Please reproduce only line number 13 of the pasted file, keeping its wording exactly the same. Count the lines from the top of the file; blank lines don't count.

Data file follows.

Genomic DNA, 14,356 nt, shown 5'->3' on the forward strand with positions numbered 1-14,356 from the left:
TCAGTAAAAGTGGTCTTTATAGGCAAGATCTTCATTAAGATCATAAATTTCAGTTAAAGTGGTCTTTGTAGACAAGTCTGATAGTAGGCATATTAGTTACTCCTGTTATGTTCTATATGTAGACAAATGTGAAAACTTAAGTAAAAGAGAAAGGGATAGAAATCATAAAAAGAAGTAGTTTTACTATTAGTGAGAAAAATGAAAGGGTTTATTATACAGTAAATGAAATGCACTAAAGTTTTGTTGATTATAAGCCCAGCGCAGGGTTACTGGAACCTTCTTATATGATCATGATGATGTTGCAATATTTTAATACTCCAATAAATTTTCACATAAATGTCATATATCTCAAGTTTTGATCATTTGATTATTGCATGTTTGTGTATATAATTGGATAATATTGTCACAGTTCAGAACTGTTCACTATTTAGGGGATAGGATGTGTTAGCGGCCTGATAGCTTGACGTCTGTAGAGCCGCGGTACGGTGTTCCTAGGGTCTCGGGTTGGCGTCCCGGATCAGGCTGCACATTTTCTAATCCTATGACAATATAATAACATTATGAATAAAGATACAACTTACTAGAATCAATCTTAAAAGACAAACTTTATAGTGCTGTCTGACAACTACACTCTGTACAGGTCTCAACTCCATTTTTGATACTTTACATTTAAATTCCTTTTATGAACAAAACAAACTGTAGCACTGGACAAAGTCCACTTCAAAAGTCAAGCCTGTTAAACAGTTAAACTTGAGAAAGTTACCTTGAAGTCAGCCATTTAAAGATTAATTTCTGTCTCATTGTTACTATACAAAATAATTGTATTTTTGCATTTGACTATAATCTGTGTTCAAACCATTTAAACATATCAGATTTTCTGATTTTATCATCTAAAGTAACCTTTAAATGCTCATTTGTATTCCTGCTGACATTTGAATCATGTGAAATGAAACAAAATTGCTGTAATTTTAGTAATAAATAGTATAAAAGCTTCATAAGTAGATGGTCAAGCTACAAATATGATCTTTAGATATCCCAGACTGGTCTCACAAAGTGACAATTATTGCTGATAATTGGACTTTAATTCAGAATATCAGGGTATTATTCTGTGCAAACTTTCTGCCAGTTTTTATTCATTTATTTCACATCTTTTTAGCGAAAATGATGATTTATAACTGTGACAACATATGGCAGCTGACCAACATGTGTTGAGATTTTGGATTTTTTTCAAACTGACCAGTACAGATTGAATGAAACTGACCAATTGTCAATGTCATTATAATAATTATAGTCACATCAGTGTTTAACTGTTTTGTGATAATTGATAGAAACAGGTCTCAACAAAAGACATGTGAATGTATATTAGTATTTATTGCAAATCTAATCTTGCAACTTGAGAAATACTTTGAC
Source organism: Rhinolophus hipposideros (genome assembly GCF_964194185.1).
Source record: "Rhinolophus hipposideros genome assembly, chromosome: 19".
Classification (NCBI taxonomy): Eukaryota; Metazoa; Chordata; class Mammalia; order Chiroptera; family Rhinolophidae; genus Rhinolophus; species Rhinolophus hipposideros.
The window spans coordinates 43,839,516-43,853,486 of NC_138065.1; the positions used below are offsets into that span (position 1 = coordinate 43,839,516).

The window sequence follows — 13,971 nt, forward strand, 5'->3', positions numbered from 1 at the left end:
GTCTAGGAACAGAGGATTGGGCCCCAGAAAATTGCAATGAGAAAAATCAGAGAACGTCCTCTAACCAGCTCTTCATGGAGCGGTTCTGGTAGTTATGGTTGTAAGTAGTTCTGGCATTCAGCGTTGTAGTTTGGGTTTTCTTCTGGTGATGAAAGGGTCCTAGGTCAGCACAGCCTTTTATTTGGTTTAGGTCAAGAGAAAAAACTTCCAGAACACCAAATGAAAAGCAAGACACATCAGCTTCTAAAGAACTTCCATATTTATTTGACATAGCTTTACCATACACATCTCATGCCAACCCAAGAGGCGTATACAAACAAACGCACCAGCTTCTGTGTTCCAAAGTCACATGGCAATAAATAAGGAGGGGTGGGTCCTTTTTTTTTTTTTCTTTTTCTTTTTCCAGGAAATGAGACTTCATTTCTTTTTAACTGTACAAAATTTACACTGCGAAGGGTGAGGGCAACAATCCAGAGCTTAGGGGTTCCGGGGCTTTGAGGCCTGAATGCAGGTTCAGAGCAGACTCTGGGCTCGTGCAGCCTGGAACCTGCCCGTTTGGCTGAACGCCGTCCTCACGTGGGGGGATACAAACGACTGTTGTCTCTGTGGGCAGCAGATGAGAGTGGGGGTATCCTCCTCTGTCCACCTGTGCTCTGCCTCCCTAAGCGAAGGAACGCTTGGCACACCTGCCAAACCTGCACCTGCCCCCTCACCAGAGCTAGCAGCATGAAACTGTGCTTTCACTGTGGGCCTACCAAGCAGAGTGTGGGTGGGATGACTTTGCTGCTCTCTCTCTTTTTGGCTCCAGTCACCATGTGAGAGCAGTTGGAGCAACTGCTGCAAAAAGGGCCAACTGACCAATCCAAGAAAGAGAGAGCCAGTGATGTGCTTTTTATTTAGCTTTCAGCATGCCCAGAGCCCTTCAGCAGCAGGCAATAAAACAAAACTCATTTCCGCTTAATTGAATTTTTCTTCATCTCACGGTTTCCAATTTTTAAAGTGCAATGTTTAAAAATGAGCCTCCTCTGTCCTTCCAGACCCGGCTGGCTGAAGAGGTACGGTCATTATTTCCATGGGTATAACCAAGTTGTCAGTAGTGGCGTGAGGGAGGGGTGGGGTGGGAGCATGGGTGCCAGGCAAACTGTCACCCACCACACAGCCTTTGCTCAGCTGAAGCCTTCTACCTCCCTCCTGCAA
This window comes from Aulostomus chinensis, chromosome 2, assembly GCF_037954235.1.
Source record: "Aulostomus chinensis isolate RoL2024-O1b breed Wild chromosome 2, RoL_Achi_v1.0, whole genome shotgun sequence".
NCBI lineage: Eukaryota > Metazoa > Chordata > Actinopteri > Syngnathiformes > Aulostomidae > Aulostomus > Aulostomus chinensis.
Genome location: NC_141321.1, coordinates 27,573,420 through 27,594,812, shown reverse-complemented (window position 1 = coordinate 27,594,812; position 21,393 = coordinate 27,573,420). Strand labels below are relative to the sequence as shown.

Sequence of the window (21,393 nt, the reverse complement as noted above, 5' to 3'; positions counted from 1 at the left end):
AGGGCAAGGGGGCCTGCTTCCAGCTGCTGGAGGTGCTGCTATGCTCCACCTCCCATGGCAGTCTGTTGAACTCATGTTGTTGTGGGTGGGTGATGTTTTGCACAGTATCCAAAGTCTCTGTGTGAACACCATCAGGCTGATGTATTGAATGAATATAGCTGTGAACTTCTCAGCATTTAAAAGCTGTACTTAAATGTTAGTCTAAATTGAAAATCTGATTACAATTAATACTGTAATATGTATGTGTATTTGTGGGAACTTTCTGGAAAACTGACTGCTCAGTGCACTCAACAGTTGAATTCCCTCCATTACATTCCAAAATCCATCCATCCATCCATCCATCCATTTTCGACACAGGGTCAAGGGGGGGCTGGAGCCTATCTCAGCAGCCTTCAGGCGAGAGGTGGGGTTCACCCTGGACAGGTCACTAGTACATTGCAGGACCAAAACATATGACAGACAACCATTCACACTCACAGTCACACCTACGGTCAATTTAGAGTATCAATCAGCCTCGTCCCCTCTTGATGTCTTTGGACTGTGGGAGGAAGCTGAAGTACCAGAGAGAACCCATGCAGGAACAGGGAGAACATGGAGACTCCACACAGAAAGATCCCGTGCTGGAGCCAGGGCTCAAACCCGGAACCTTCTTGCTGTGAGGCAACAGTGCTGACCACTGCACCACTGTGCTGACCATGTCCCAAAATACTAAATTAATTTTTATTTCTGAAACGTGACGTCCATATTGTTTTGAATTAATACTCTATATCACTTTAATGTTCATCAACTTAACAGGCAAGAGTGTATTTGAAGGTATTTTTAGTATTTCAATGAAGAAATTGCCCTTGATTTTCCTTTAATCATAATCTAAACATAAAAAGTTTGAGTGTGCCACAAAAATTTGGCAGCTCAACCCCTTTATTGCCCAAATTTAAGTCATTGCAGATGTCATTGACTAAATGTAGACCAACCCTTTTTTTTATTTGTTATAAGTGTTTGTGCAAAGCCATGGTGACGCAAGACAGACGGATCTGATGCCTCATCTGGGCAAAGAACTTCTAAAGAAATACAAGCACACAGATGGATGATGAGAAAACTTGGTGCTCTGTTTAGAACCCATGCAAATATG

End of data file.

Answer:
Sequence of the window (21,393 nt, the reverse complement as noted above, 5' to 3'; positions counted from 1 at the left end):